7:49 – Mike talks about how his business assumptions changed after he launched his first company, InMotion, and how they decided to pivot the company based on those changes. He proceeds to explain his experience with Fisher and Baker, and how they did extensive research interviewing channel players and consumers to better understand customer needs.

9:40 – Our guest talks about the origins of Fisher and Baker, and how its founder, Greg Horvitz, an industrial designer, was previously in the high-end furniture business, and how he wanted to get into an different business that he could more easily scale. And how he wanted to work with his two passions, outdoor and clothing.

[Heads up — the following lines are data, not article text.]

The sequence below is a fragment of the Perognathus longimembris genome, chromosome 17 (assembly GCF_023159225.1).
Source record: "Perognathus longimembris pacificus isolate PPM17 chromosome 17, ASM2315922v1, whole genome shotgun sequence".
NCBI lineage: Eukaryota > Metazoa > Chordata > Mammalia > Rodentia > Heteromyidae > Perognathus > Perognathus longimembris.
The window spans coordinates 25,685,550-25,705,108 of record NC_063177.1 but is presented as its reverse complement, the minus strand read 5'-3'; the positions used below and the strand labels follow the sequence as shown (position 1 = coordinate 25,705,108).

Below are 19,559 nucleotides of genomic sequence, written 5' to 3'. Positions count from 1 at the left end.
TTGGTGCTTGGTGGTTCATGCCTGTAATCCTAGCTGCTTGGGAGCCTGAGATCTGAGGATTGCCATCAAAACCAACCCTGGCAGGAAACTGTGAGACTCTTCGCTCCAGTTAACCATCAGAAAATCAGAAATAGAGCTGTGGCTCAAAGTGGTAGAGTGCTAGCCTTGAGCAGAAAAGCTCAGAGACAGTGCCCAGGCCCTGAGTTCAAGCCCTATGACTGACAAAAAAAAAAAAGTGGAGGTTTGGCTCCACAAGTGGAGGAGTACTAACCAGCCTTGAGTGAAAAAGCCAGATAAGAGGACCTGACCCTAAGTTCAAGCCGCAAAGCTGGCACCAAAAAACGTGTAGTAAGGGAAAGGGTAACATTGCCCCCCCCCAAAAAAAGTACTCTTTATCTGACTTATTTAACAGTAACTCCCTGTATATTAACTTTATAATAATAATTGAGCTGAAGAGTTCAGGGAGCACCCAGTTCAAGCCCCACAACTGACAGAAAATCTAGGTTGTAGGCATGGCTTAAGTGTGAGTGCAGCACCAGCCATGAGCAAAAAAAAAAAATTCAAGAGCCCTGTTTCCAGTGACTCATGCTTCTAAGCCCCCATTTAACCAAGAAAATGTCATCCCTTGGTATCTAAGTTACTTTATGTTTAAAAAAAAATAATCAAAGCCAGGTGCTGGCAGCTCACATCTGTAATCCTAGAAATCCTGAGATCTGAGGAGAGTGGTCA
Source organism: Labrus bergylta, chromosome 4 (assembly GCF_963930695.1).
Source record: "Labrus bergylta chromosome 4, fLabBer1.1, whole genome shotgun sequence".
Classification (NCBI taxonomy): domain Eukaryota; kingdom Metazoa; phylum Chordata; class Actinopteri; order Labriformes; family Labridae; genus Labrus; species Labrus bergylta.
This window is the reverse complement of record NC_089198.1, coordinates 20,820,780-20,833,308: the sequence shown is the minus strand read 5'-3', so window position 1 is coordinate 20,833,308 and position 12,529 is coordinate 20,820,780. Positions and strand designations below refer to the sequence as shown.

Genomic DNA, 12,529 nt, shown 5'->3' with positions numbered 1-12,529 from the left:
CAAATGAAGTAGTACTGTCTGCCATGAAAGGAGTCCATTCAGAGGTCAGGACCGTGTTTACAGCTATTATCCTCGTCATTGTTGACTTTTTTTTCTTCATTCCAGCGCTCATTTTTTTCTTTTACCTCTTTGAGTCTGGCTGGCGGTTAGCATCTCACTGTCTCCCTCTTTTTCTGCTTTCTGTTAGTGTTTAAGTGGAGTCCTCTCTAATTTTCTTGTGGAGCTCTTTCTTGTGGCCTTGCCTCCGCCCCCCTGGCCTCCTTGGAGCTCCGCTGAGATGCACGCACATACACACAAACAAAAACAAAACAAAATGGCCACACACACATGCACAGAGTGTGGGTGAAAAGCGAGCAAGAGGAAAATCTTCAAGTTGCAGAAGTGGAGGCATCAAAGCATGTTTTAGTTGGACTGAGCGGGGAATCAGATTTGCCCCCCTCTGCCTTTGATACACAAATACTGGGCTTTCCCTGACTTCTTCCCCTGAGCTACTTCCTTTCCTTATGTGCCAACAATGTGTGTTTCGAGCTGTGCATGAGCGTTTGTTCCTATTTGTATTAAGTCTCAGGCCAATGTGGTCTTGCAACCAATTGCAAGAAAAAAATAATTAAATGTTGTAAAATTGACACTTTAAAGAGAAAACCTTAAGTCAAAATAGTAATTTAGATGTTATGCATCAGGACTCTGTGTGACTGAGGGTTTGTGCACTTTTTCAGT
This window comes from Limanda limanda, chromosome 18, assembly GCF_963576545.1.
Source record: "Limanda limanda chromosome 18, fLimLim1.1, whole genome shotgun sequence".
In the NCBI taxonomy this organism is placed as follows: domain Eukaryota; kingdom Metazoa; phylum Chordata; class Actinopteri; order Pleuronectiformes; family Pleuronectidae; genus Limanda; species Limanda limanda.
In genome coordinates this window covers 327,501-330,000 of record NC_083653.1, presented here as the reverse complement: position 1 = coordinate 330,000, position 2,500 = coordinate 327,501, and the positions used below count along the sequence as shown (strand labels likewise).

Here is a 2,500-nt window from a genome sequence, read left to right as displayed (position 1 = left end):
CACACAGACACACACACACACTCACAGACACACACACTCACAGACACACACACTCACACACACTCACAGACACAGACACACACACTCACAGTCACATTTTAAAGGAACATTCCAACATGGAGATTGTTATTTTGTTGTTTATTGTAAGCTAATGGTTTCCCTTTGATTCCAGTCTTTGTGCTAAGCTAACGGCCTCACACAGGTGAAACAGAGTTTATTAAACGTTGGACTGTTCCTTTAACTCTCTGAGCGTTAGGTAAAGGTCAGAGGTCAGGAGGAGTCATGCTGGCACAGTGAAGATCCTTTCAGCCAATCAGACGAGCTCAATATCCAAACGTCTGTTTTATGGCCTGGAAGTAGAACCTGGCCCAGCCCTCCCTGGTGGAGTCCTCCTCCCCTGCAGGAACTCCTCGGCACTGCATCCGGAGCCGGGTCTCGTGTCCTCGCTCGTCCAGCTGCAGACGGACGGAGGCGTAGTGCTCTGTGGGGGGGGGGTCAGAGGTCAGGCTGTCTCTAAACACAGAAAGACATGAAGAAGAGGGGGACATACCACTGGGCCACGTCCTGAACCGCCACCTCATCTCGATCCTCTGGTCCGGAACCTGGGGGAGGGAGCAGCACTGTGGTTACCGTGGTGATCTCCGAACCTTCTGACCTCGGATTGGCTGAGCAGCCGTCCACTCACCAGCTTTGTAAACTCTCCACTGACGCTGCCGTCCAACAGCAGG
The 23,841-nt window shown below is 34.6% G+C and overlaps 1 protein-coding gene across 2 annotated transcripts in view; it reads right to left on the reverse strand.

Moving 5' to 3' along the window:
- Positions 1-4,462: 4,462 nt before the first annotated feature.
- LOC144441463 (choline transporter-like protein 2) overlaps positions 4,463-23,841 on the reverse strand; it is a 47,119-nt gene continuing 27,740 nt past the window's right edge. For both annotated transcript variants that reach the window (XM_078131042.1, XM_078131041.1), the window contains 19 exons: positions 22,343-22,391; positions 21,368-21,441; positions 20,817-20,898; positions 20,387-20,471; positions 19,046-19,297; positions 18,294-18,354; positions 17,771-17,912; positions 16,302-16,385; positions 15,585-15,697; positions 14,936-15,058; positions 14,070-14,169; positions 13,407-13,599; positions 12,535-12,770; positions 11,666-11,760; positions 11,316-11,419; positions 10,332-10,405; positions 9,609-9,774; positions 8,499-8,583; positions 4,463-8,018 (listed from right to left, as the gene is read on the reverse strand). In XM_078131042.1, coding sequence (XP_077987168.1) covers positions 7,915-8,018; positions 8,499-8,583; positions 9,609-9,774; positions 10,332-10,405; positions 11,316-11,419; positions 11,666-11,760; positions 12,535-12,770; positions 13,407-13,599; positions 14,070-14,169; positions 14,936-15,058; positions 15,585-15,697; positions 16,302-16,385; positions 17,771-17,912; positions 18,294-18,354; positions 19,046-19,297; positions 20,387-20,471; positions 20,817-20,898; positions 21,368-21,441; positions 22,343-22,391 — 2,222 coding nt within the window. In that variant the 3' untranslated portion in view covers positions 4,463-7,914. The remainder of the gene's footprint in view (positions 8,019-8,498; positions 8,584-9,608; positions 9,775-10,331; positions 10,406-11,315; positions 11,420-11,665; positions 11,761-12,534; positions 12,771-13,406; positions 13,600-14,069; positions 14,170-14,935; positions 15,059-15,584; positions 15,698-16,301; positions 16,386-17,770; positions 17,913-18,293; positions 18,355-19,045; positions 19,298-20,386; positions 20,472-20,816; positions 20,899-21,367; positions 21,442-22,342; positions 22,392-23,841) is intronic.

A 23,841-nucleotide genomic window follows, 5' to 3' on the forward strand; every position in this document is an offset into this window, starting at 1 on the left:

10:36 – Mike talks about the difficulties of starting an apparel company. He talks about how highly competitive the industry is. He explains how the more successful entrepreneurs have a strong vision for what’s trending in the market, and how they study their audience by getting “out there” and getting feedback from key sources.

13:26 – Mike shares his thoughts on the top three things that he learned when talking to retailers and consumers for Fisher and Baker, and how this feedback helped them prepare for a successful launch.

16:18 – Beginning of the “Tell Me How” Podcast Segment

16:35 – Mike talks about his approach to raising capital, such as having a unique value proposition, laying out key milestones that are reasonable and achievable, and being transparent.

18:11 – Mike gets into the details about what his investor pitch deck outline might look like.